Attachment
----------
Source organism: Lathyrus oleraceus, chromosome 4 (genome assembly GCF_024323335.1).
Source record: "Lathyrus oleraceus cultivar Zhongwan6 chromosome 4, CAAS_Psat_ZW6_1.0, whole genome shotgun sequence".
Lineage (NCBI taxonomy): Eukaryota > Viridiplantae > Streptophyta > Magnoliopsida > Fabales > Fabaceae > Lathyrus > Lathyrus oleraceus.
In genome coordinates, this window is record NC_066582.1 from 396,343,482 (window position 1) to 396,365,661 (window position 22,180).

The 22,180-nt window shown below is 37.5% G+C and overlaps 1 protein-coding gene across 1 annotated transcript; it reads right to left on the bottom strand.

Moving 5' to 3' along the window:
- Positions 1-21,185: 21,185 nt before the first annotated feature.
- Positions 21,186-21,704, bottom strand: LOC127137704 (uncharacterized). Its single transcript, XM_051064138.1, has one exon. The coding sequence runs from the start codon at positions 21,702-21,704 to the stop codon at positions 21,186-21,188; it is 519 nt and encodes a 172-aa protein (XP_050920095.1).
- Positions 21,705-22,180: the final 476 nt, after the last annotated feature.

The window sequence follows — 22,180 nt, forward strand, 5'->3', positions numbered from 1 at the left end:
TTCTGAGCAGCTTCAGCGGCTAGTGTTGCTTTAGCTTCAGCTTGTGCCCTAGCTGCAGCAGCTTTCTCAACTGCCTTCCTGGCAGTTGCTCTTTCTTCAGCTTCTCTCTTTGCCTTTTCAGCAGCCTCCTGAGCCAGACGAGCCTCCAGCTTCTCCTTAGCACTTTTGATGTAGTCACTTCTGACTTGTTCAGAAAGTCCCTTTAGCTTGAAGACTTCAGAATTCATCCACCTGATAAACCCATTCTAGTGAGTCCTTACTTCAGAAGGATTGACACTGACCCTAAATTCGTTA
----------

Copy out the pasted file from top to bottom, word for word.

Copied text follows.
Source organism: Lathyrus oleraceus, chromosome 4 (genome assembly GCF_024323335.1).
Source record: "Lathyrus oleraceus cultivar Zhongwan6 chromosome 4, CAAS_Psat_ZW6_1.0, whole genome shotgun sequence".
Lineage (NCBI taxonomy): Eukaryota > Viridiplantae > Streptophyta > Magnoliopsida > Fabales > Fabaceae > Lathyrus > Lathyrus oleraceus.
In genome coordinates, this window is record NC_066582.1 from 396,343,482 (window position 1) to 396,365,661 (window position 22,180).

The 22,180-nt window shown below is 37.5% G+C and overlaps 1 protein-coding gene across 1 annotated transcript; it reads right to left on the bottom strand.

Moving 5' to 3' along the window:
- Positions 1-21,185: 21,185 nt before the first annotated feature.
- Positions 21,186-21,704, bottom strand: LOC127137704 (uncharacterized). Its single transcript, XM_051064138.1, has one exon. The coding sequence runs from the start codon at positions 21,702-21,704 to the stop codon at positions 21,186-21,188; it is 519 nt and encodes a 172-aa protein (XP_050920095.1).
- Positions 21,705-22,180: the final 476 nt, after the last annotated feature.

The window sequence follows — 22,180 nt, forward strand, 5'->3', positions numbered from 1 at the left end:
TTCTGAGCAGCTTCAGCGGCTAGTGTTGCTTTAGCTTCAGCTTGTGCCCTAGCTGCAGCAGCTTTCTCAACTGCCTTCCTGGCAGTTGCTCTTTCTTCAGCTTCTCTCTTTGCCTTTTCAGCAGCCTCCTGAGCCAGACGAGCCTCCAGCTTCTCCTTAGCACTTTTGATGTAGTCACTTCTGACTTGTTCAGAAAGTCCCTTTAGCTTGAAGACTTCAGAATTCATCCACCTGATAAACCCATTCTAGTGAGTCCTTACTTCAGAAGGATTGACACTGACCCTAAATTCGTTA